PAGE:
Wednesday, 26 March 2014

What the Columnists Say

Published in Roundup of Columnists

A clear sense of uneasiness over where Turkey is headed pervades most of the comments in the country’s media. The commentaries in the daily Zaman, the flagship of the Gülenist media, however, express the expectation that Erdogan’s rule is soon going to be over. “Don’t bother about Erdoğan anymore”, writes Mümtaz’er Türköne in Zaman. Others are much more concerned, and observe that the liberalization that Turkey was assumed to have gone through during the last decade is proving to have been an illusion. Ali Bayramoğlu in Yeni Şafak notes that Turkey still remains deeply resistant to change, because society is sharply polarized; the hard core identity of the separate parts is marked by deep hostility to the others. However, unlikely, albeit transactional, alliances are also struck in the midst of the current upheaval. Orhan Bursalı in Cumhuriyet notes that Erdoğan has turned to the military as an ally in his bid to stamp out the Gülenists.


Kadri Gürsel in Milliyet writes that Erdoğan is unable to appreciate the meaning and importance that Twitter has for people. He must also be unaware of the technologies that have been developed in our age against Internet bans, since he could speak of “eradicating” Twitter. The futility of that attempt was demonstrated during the first day of the ban when there were record-many tweets posted in Turkey. Even President Gül did finally bring himself to side with freedoms when he defied the ban and tweeted. Erdoğan says that he does not care what the rest of the world thinks. It may not interest Erdoğan that Turkey with this ban ended up in the same league as authoritarian countries like North Korea, Iran, Saudi Arabia and Russia that are hostile to the Internet, but the economic cost that Turkey is going to incur as a result will most certainly be of concern for him. If as Erdoğan says the state is indeed very powerful, then why is that power not deployed instead to ensure that people are able to fully exercise their constitutional right to freedom of expression and communication? To block access to Twitter is only something that a government that is losing its self confidence and might would consider.


What are you expecting, asks Mümtaz’er Türköne in Zaman; does anyone really think that a Turkey where first social media, and then newspapers and television channels that don’t obey the orders of the government have been eradicated and replaced with those who say and write according to the directives of the government is possible? As I see it, there is no reason to be upset; the prime minister may scream and condemn as much as he cares. Do not take him seriously anymore. Allegedly, there is going to be a vast operation, with arrests after the elections. You should ask yourself “why?” Why wait until after the elections if he really has the proofs and could strengthen his position in the election by presenting them before the elections, proving his theses? Or is on the contrary his intention to pressure people to vote the way he wants by brandishing these threats? In any case, the behavior of the prime minister can no longer be subject to political analysis; his fit of panic attacks call for the expertise of psychologists. The prime minister is bereft of any strategy; he only acts on his raw instincts.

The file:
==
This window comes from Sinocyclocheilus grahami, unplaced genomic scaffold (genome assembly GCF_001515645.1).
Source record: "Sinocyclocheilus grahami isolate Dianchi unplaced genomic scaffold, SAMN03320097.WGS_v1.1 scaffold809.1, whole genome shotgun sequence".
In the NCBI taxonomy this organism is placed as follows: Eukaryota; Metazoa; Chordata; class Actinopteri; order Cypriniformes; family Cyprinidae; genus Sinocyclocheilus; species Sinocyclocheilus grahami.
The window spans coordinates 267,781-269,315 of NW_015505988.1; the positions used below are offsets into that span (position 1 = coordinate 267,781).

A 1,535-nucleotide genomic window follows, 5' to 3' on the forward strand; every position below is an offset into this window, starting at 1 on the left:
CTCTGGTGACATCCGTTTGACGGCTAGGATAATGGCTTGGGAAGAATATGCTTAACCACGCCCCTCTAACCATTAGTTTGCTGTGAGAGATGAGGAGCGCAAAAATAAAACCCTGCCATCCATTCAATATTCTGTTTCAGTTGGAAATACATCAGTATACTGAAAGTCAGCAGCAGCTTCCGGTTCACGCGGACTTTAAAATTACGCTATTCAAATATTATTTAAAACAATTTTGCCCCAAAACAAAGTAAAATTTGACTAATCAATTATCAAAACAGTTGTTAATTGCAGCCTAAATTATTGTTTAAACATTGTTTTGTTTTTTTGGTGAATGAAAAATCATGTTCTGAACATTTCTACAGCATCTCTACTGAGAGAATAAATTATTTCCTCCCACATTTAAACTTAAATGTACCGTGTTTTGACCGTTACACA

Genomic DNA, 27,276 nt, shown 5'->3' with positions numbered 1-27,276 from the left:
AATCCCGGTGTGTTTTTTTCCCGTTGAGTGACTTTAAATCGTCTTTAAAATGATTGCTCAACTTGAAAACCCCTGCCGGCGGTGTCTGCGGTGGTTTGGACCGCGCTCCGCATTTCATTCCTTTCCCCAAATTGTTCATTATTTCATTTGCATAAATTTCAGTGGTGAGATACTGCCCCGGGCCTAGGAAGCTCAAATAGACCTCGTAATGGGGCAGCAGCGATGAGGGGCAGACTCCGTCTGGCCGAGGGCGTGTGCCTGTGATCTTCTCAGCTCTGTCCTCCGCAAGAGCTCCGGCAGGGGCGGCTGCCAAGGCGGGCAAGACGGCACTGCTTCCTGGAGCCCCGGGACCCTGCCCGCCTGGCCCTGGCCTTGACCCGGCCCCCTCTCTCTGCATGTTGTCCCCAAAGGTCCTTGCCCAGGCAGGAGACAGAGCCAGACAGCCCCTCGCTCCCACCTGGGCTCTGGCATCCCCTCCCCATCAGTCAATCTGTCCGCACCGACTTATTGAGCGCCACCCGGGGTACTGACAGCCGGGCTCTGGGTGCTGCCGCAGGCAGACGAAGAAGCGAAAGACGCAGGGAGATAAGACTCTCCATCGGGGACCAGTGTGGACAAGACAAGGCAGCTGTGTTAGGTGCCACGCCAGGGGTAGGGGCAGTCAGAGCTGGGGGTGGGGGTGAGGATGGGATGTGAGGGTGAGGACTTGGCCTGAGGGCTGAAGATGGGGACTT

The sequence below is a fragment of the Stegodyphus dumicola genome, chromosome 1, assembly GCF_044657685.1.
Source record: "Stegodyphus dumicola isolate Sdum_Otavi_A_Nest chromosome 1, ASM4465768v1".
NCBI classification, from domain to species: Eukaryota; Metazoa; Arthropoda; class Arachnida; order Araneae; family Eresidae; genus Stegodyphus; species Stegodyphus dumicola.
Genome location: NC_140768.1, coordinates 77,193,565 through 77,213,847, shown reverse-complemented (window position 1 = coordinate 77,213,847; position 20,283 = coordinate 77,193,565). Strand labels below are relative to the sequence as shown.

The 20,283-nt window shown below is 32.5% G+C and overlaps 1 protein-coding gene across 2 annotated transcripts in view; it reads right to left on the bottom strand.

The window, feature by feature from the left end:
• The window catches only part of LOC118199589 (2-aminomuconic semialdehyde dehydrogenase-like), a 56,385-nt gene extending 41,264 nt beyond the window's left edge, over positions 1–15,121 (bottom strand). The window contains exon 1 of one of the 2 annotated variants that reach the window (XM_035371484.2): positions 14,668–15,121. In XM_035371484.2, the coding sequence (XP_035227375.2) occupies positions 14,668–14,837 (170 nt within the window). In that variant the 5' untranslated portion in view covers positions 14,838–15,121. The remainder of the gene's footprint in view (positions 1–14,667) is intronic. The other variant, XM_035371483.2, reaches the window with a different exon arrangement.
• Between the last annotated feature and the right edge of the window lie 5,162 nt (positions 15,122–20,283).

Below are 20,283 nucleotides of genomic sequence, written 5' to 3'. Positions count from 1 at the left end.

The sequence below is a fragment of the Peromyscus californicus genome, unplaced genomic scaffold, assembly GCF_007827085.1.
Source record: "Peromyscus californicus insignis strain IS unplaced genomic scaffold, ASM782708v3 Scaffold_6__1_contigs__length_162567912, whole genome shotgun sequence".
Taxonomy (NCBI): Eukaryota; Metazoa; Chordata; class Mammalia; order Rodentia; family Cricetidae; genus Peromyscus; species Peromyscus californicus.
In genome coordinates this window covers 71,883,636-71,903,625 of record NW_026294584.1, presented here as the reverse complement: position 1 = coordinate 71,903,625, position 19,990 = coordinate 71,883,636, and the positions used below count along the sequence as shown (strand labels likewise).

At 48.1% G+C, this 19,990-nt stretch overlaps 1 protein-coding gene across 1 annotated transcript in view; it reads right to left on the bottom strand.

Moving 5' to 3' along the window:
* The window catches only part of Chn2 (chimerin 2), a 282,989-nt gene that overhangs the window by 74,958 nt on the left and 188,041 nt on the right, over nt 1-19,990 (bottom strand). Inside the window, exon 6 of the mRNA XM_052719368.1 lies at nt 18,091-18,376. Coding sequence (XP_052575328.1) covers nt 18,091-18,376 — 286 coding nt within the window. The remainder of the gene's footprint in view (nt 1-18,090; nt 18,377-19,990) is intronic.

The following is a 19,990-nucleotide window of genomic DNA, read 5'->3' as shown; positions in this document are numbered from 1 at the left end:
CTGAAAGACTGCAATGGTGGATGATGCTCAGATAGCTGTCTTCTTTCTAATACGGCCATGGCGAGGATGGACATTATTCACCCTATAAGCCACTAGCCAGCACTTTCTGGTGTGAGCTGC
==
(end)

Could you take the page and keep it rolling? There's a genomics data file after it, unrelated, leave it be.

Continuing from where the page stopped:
İbrahim Karagül in Yeni Safak warns that the Black Sea could become another Persian Gulf. Our north can become a zone of very serious instability. Especially the eastern European littoral countries can erupt in flames. I don’t understand how Ukraine could fall into this trap. How can a country, particularly one that has Russia nearby, surrender to the United States’ and to Europe’s cheap campaigns? How could it, knowing that it is going to be partitioned, embark on such an adventure? But when I look at Turkey, I see how easy it is to mobilize the masses and certain political circles, how a powerful network of intelligence operators can incite the public in a way that engenders the future of countries. My worry is that we are unable to comprehend the severity of the East-West stand-off that has begun over Crimea. We may rest assured that someone is going to take stock of the actions of those who – out of fraternity or environmental sensibilities – have made Turkey pay dearly the last three months. Whatever you do, please be on your guard toward the intelligence operations of the kind that destroyed Ukraine. Take note that the troubles that Turkey faces today could also have a similar dimension, with foreign involvement.